The center opened in 2006 and is located — not coincidentally — in Villa Grande, the same monumental building that served as the home of Norwegian Nazi collaborator Vidkun Quisling during World War II. Today, there’s one major addition to the entrance: a three-story version of the form once used to determine if someone was Jewish, recreated in glass and lights.

An audio guide is available in English, but in many places it isn’t necessary, such as the room filled with drawings and cartoon propaganda depicting Jews as devils — a sharp contrast to the buildings’ romantic leaded windows and the bright greenery outside. (Even on gray, rainy days, there always seem to be 30 shades of green in Norway.)

The exhibition in the basement follows the story of the country’s victims and Holocaust perpetrators and displays a Torah found at Auschwitz. Look closely and you’ll note that it’s opened to Parsha Beshalach, where the Israelites sing to God after crossing the Red Sea. Such a reminder of the Jewish people’s survival is a welcome pick-me-up, especially when around the corner is a small, white room with the name of every Jewish Norwegian Holocaust victim inscribed on the wall.

Modern Judaism

This is not to say that everything about Norwegian Jewish life is about looking back. There are, after all, the country’s two surviving Orthodox congregations and a Chabad-Lubavitch presence that claims to be in touch with a few hundred more people as well.

In Oslo, the turreted, stucco temple from 1920, with its circular window circumscribing a Star of David, is located on a steep hill. The victim of a gunfire attack a number of years ago — pockmarks are still visible on the exterior — it is now noticeably protected by concrete barricades.

In the sanctuary, the words to “Ma Tovu” are painted in giant, arching letters over the bimah with beautifully carved woodwork throughout. The congregation may not be the most religious — “No one’s really interested. It’s more the cultural aspects,” one person there said — but members have assisted in community-wide education efforts by, for example, filming a piece about b’nai mitzvah.

Downstairs is a small kosher pantry that is open twice a week. Its offerings include challah, beef from Holland and chicken from England.

In Trondheim, the Jewish Museum and synagogue are located in a light-blue building, which was once the city’s first train station. Here, too, there is an exhibition dedicated to the Holocaust. Its basement, however, is full of artifacts that tell of the area’s first Jews, many of them peddlers from Eastern Europe who were prohibited by law from opening stores. (The constitution didn’t even allow Jews or Jesuits to enter the country until 1851.) Most exhibits are accompanied by English text.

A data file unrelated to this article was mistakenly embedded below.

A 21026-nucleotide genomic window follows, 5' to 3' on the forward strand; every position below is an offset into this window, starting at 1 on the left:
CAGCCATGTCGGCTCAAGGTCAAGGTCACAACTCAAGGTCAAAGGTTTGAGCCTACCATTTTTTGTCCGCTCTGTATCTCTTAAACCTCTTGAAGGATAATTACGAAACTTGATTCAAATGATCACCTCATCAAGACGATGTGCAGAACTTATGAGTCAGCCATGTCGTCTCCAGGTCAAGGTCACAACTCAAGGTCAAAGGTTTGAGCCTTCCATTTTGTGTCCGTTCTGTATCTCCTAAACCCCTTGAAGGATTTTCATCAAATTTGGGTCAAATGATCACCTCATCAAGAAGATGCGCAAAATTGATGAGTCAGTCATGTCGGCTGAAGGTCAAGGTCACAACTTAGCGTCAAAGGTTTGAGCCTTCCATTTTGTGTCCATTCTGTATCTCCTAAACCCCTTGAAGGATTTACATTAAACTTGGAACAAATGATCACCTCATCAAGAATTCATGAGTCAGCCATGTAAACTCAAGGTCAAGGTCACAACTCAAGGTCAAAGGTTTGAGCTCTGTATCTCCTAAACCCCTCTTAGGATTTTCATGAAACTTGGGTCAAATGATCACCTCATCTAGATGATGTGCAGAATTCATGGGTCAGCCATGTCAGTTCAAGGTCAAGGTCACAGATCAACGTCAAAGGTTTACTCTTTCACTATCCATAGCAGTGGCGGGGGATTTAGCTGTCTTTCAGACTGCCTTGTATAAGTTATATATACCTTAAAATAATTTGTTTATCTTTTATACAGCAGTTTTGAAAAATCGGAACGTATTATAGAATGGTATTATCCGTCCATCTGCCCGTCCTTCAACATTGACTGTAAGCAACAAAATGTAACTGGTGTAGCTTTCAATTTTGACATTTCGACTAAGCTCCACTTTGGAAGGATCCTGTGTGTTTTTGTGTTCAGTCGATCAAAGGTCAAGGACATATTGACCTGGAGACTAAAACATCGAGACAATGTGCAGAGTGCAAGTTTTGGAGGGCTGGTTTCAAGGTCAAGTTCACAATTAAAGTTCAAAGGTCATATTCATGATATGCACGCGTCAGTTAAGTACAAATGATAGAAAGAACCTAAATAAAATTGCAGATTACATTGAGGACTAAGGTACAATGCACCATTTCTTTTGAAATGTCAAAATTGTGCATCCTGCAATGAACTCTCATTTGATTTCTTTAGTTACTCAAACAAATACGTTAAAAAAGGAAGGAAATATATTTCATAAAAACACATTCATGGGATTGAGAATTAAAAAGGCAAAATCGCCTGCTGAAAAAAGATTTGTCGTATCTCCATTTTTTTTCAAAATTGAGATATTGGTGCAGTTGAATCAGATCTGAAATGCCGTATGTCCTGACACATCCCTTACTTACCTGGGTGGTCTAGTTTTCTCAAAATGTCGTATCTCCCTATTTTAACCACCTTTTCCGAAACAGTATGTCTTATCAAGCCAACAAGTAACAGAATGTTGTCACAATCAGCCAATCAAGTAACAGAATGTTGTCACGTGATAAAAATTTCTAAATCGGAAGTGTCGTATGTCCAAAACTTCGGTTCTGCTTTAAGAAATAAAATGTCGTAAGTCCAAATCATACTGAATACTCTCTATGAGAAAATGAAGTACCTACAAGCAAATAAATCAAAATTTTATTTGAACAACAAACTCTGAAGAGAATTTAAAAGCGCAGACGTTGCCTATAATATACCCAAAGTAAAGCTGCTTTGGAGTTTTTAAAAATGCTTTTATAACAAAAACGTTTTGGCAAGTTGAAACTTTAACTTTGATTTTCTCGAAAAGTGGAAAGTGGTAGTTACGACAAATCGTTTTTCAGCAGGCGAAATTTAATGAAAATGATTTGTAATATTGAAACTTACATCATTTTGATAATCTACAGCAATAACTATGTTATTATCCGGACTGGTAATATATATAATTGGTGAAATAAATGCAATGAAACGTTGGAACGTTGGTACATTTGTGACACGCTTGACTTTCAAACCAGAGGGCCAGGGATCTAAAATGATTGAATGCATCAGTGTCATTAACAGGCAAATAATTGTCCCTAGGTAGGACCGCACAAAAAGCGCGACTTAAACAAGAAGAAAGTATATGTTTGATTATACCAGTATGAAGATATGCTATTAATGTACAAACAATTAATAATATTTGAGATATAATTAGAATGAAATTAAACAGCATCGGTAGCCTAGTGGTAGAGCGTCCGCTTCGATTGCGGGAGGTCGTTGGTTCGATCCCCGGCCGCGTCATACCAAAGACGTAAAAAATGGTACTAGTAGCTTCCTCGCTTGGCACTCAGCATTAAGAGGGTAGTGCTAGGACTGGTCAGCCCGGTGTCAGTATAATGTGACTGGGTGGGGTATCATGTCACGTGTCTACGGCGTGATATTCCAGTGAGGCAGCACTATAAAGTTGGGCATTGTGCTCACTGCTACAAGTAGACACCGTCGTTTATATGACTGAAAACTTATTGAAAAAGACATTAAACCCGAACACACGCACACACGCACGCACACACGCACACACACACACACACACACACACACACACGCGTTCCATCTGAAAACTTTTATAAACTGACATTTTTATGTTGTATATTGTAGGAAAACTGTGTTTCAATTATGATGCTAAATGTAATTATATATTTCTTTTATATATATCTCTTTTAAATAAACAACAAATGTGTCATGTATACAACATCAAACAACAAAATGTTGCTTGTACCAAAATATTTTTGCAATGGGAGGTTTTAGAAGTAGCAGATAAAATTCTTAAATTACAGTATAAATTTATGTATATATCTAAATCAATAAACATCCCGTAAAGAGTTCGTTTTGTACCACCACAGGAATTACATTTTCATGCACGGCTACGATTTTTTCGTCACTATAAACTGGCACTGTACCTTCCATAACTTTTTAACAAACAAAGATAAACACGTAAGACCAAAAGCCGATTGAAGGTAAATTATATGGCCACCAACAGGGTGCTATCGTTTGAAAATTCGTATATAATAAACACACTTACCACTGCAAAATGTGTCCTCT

The second-floor sanctuary has a soothing, disco-blue light emanating from the ceiling. Here, women sit with men, no one keeps kosher and there is no rabbi, Kahn said. Still, the mostly intermarried membership celebrates the holidays and organizes summer parties. 

They also take pride in their claim to be the northernmost shul in the world. There may be naysayers — that includes you, Fairbanks, Alaska! — but that doesn’t bother Kahn.

“We don’t believe them.”

Israel, others urged to join chemical arms treaty

Israel, Egypt and North Korea should renounce chemical weapons, especially after Syria joined the convention banning them and three other nations plan to do so, the chief of an international watchdog said on Tuesday.

Ahmet Uzumcu, head of the Nobel Peace Prize-winning Organization for the Prohibition of Chemical Weapons (OPCW), said Angola, Myanmar and South Sudan were preparing to join the pact.

“Now since Syria has become a member country, I think (Israel) can reconsider,” Uzumcu told Reuters in Oslo, where he accepted the 2013 Nobel award for the OPCW.

Israel, which has observer status at the OPCW, signed the convention in 1993, but has never ratified it.

As with its presumed nuclear arsenal, Israel has never publicly admitted having chemical weapons. Intelligence Minister Yuval Steinitz said in September that Israel would be ready to discuss the issue when there was peace in the Middle East.

“I don't see any excuse for not joining the convention,” Uzumcu said. “Three (nations) are very close to membership and I hope the others will reconsider their positions.”

The OPCW's mission gained critical importance this year after a sarin gas attack outside Damascus in August killed hundreds of people, exacerbating a 2-1/2-year-old conflict in Syria in which more than 100,000 have died.

Syria then agreed under a deal arranged by the United States and Russia to destroy all of its 1,300 metric tons of sarin, mustard gas and other lethal agents, averting U.S. missile strikes.

“The only consolation is that those attacks led to renewed efforts by the international community to eliminate them,” Uzumcu said, referring to chemical weapons around the world.